Readers may be too weary to contemplate even one single more book associated with Bloomsbury, but where this last volume of Woolf’s diary is concerned the recoil should be resisted. Forget the T-shirts, the ballyhoo, the copies of That Picture of the angelic Virginia Stephen pinned up by a multitude of seventeen-year-old girls next to Millais’s Ophelia and the worn teddy bear. Ars longa, ballyhoo brevis. The Bloomsbury publishing boom deserves a separate, objective analysis in its own right. This is the final volume of a major work by a serious writer.

Since this is the last volume, cut short by Woolf’s suicide at the age of fifty-eight, there is inevitably a strain of morbid curiosity in our reading of it; can we see the signs of the approaching death, where did it begin? In fact it is only the last pages, representing a matter of weeks, that are strictly relevant, though everything in the life and the diaries must in a sense be related to it. Through the rest of the book this volume is no different from the other four: a mixture of introspection, observation, gossip, working notes; a catching of the moment, a masterly artist’s sketchbook, supporting and linking the finished works. The line remains firm, the style unique. It is usually written at speed, uncorrected (so unlike the books), and in some little gap of time before lunch or tea. She set no great store by it; metaphorically, “these pages only cost a fraction of a farthing”—they did not have to undergo the dreadful scrutiny of her peers.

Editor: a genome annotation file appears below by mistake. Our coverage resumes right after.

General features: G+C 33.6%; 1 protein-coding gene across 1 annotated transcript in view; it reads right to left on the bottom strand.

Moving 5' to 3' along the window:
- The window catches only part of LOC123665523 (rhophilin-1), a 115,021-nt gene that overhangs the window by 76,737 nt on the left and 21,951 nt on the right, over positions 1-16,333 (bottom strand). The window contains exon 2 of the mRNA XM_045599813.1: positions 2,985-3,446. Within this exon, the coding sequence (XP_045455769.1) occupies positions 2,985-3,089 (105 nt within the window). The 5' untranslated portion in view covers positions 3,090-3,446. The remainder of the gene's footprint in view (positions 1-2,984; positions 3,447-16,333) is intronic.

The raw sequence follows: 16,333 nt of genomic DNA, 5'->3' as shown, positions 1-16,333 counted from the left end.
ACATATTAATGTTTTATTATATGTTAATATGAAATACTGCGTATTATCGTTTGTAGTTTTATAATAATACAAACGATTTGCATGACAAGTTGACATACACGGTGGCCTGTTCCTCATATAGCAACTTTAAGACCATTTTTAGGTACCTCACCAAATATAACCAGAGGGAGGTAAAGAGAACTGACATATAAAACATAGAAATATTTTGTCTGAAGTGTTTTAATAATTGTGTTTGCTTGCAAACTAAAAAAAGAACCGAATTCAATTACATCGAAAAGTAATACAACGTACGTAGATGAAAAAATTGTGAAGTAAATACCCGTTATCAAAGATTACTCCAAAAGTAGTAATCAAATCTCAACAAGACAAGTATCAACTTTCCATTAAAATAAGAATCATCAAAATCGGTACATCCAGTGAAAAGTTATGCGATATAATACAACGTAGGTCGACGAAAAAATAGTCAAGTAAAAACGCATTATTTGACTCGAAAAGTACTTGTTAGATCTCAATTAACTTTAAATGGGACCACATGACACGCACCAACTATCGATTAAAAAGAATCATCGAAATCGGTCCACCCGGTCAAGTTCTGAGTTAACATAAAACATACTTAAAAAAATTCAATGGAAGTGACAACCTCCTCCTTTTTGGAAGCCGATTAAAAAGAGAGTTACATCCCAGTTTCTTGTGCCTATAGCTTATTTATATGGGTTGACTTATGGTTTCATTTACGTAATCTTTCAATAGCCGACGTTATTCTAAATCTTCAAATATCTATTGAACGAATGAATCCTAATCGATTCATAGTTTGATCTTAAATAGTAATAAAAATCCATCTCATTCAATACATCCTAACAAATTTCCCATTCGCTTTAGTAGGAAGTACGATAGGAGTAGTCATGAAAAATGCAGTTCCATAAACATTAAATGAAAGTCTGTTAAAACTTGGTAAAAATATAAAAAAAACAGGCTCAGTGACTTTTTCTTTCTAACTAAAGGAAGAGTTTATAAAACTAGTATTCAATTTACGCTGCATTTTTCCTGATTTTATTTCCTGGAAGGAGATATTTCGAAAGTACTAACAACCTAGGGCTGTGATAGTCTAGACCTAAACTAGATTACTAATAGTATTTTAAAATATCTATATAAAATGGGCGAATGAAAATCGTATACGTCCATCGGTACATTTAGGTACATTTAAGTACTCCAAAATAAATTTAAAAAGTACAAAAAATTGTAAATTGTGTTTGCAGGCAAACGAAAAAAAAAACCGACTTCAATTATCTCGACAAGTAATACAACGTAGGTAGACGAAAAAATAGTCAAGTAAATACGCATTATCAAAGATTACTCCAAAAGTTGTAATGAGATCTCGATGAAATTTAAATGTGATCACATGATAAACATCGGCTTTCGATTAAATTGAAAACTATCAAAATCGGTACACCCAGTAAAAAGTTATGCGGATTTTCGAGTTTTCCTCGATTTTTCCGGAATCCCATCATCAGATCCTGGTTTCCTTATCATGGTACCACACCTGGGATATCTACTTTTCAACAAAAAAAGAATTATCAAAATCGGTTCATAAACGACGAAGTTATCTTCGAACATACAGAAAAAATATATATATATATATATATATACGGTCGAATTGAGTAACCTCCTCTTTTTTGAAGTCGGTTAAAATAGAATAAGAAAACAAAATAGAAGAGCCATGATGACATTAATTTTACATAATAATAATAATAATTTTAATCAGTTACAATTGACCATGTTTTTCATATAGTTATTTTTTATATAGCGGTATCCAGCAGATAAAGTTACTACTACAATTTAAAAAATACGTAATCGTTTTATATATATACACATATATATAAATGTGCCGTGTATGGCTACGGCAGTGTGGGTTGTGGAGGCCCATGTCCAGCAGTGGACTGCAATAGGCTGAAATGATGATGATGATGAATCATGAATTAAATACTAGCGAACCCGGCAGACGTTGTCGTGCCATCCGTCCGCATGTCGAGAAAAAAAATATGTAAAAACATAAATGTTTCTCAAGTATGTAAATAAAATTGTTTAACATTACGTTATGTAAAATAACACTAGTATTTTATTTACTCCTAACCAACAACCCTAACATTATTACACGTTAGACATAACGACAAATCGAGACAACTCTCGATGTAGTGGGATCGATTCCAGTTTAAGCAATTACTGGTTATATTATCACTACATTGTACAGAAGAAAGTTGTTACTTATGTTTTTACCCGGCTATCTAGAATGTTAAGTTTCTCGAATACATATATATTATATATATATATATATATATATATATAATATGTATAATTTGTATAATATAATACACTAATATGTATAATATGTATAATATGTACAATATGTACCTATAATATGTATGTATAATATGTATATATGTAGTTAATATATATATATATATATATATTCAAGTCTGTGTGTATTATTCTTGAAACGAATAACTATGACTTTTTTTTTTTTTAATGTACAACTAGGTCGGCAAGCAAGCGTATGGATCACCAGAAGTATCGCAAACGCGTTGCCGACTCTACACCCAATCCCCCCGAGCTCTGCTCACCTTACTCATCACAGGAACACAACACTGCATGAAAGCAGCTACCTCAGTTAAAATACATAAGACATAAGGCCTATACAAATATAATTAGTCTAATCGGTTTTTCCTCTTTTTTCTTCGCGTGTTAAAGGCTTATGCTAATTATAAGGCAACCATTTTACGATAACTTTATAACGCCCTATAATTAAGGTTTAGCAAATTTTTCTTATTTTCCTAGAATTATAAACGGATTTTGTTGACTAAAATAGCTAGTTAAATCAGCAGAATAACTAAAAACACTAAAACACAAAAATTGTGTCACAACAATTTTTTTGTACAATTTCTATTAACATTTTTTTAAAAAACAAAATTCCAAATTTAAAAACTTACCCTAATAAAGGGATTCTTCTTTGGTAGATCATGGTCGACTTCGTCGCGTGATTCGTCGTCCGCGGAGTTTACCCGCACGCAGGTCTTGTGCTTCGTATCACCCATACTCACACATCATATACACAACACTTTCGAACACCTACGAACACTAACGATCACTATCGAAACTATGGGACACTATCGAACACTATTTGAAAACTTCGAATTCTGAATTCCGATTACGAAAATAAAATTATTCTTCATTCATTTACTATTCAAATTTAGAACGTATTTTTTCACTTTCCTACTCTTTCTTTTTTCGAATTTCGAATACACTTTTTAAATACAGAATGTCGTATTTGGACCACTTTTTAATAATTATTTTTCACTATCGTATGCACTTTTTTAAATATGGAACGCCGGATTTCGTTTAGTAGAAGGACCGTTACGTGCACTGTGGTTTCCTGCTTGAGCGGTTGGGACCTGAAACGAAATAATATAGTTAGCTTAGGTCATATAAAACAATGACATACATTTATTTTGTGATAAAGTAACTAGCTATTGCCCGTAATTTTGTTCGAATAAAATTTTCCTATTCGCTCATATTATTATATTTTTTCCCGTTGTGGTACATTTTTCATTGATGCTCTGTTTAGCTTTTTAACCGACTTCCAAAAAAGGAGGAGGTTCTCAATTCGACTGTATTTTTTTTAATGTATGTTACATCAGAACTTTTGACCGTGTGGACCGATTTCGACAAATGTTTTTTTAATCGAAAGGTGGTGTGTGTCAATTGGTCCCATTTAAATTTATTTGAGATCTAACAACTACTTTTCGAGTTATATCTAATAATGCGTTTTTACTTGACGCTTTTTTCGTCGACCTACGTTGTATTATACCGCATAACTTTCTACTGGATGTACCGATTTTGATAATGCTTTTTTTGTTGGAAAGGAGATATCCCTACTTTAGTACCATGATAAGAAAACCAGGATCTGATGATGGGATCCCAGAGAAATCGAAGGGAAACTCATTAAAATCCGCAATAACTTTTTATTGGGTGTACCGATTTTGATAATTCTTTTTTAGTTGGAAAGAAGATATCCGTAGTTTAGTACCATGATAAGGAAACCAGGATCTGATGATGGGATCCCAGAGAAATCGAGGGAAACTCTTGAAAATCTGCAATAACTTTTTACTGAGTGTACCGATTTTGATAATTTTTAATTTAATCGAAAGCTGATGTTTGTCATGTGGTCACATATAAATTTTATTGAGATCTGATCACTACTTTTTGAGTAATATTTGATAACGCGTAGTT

Why did she write the diary? She has been accused of “doing it up” for posterity; but there is no diary writer, including ourselves and our Uncle Henry, who never imagines the other person reading the page. At other times a diary is entirely a self-dialogue, uniting the bits of ourselves that talk to each other. More than before, she asks herself here what her diary really is for: “Not publication. Revision? a memoir of my own life? Perhaps”; and again, “Do I ever write, even here, for my own eye? If not, for whose eye? An interesting question, rather.” Sometimes there definitely is a reader; she assures “whoever reads this page,” or questions “which of our friends will interest posterity most?” At other times she recurs to the idea of her older self looking back—“I’m thinking of what I should like to read here in 10 years time.” In fact the diary is the spontaneous overflow of a committed writer’s tremendous energy; as she breathed, she wrote; and the diary meant a breath of fresh air, enjoyment after struggle, “liberating and freshening.” “Uncramp” is the important word: